Olfactory disorders following upper respiratory tract infections

Adv Otorhinolaryngol. 2006:63:125-132. doi: 10.1159/000093758.


Postviral olfactory disorders usually occur after an upper respiratory tract infection (URTI) associated with a common cold or influenza. With a prevalence between 11 and 40% they are among the common causes of olfactory disorders. Women are more often affected than men and post-URTI disorders usually occur between the fourth and eighth decade of life. The exact location of the damage in post-URTI is not yet known even though from biopsies a direct damage of the olfactory receptor cells is very likely. Nevertheless, central mechanisms cannot completely be ruled out. The diagnosis is made according to the history, clinical examination and olfactory testing. Affected patients usually recall the acute URTI and a close temporal connection should be present to establish the diagnosis. Spontaneous recovery might occur within 2 years. So far, no effective therapy exists even though specific olfactory training might be promising.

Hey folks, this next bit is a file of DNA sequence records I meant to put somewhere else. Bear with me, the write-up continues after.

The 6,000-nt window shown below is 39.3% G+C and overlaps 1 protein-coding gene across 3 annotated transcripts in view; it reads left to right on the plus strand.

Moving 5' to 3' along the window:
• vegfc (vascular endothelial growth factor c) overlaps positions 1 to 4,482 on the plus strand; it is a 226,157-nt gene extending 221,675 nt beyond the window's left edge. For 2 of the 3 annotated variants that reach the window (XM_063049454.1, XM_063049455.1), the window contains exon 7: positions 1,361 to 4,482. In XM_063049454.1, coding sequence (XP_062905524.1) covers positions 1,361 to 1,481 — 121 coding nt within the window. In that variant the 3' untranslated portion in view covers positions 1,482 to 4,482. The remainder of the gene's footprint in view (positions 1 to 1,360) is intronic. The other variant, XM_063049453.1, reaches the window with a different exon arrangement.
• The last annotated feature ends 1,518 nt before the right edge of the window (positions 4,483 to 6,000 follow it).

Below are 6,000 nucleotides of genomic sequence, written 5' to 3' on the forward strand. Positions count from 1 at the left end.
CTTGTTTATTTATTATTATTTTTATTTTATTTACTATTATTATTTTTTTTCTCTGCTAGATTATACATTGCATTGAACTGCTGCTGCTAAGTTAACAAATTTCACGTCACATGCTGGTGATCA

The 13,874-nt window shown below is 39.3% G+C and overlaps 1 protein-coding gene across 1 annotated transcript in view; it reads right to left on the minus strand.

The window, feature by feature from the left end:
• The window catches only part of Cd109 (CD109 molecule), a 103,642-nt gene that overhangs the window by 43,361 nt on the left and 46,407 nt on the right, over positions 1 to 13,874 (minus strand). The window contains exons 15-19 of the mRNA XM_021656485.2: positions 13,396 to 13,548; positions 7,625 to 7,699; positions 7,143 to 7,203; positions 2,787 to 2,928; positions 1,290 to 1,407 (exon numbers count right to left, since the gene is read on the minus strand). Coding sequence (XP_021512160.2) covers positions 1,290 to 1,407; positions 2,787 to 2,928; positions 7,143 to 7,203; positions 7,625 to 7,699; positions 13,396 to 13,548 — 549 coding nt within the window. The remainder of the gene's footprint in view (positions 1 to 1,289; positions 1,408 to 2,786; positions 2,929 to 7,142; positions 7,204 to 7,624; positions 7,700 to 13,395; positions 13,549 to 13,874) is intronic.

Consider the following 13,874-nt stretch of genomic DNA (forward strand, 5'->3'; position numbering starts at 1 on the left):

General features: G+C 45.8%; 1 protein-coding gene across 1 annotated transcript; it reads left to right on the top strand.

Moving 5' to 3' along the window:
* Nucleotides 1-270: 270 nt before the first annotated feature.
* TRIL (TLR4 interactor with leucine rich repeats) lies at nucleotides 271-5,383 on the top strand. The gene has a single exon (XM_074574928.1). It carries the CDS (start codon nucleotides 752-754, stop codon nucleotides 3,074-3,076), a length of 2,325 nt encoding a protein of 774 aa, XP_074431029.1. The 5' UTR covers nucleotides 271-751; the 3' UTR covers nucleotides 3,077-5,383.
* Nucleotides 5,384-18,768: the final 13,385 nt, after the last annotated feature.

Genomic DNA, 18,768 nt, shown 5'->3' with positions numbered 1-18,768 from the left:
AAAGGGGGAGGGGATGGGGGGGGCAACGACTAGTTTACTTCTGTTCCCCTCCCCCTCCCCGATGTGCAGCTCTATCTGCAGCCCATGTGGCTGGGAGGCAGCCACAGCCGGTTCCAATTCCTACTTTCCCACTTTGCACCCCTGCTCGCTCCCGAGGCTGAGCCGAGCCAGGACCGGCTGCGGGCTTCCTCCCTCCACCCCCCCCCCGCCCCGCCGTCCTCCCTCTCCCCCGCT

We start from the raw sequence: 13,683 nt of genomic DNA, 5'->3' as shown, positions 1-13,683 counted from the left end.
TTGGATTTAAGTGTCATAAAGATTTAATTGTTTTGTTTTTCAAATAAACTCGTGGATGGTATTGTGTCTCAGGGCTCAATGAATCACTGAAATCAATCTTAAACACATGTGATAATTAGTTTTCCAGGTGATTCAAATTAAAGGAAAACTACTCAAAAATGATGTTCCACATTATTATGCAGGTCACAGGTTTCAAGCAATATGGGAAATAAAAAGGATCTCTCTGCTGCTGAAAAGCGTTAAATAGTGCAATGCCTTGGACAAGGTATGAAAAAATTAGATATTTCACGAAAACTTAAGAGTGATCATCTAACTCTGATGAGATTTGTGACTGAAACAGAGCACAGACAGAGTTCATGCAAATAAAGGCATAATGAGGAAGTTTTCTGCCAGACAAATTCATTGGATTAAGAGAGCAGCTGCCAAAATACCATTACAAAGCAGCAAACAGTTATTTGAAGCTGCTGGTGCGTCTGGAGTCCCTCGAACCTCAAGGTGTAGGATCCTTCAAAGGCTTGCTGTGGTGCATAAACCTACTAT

Publication types

  • Review

MeSH terms

  • Humans
  • Olfaction Disorders / etiology*
  • Olfaction Disorders / physiopathology
  • Olfaction Disorders / therapy
  • Olfactory Mucosa / pathology
  • Prognosis
  • Respiratory Tract Infections / complications*
  • Respiratory Tract Infections / pathology